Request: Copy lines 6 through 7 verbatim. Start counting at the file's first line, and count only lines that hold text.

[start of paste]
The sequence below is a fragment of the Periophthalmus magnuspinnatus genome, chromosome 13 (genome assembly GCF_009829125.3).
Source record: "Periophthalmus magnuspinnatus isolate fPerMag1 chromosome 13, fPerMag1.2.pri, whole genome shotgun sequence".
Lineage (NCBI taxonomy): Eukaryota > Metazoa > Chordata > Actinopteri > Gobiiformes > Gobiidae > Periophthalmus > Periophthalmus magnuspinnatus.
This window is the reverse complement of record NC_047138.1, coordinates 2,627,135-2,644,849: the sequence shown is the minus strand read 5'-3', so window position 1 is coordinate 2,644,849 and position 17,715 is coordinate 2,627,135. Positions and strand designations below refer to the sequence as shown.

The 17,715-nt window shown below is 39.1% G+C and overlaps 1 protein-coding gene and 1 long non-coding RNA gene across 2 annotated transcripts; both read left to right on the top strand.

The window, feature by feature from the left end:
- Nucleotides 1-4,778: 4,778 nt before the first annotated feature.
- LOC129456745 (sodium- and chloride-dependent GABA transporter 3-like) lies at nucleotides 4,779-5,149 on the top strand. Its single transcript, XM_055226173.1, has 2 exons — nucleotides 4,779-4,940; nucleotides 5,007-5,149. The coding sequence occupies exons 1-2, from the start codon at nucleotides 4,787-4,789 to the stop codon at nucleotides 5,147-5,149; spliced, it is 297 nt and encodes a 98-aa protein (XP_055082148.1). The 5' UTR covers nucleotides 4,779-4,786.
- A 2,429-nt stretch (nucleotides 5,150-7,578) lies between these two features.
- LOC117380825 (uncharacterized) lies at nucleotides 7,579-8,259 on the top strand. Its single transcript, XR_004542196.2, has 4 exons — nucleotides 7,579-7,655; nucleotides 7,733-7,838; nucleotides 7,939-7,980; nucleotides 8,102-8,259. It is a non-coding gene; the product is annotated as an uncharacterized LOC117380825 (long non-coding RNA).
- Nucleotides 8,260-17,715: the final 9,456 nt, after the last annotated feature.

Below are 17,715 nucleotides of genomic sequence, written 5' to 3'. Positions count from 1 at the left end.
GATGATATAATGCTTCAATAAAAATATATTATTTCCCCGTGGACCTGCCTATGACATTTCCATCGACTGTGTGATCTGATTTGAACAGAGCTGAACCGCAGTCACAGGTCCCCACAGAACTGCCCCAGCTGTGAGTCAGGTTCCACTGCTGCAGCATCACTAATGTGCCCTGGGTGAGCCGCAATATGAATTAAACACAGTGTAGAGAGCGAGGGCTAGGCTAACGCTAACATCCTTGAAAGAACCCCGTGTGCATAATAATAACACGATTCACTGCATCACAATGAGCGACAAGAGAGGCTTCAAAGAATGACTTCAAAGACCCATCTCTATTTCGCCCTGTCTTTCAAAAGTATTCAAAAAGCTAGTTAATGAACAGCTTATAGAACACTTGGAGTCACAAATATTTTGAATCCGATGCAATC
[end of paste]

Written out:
The window, feature by feature from the left end:
- Nucleotides 1-4,778: 4,778 nt before the first annotated feature.